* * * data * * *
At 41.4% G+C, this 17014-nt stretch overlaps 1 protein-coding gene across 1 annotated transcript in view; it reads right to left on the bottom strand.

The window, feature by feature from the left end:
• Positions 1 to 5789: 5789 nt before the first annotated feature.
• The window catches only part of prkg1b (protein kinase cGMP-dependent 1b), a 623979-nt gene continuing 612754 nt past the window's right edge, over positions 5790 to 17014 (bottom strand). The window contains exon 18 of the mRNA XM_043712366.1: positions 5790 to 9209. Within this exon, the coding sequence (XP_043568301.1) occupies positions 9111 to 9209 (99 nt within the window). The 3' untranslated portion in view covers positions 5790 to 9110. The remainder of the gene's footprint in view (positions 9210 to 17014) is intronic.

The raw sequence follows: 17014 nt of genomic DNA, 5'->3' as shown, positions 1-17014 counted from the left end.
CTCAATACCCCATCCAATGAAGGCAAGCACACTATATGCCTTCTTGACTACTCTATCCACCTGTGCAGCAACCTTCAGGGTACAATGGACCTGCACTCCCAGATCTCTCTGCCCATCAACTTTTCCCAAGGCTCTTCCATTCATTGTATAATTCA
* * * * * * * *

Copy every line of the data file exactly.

At 41.4% G+C, this 17014-nt stretch overlaps 1 protein-coding gene across 1 annotated transcript in view; it reads right to left on the bottom strand.

The window, feature by feature from the left end:
• Positions 1 to 5789: 5789 nt before the first annotated feature.
• The window catches only part of prkg1b (protein kinase cGMP-dependent 1b), a 623979-nt gene continuing 612754 nt past the window's right edge, over positions 5790 to 17014 (bottom strand). The window contains exon 18 of the mRNA XM_043712366.1: positions 5790 to 9209. Within this exon, the coding sequence (XP_043568301.1) occupies positions 9111 to 9209 (99 nt within the window). The 3' untranslated portion in view covers positions 5790 to 9110. The remainder of the gene's footprint in view (positions 9210 to 17014) is intronic.

The raw sequence follows: 17014 nt of genomic DNA, 5'->3' as shown, positions 1-17014 counted from the left end.
CTCAATACCCCATCCAATGAAGGCAAGCACACTATATGCCTTCTTGACTACTCTATCCACCTGTGCAGCAACCTTCAGGGTACAATGGACCTGCACTCCCAGATCTCTCTGCCCATCAACTTTTCCCAAGGCTCTTCCATTCATTGTATAATTCA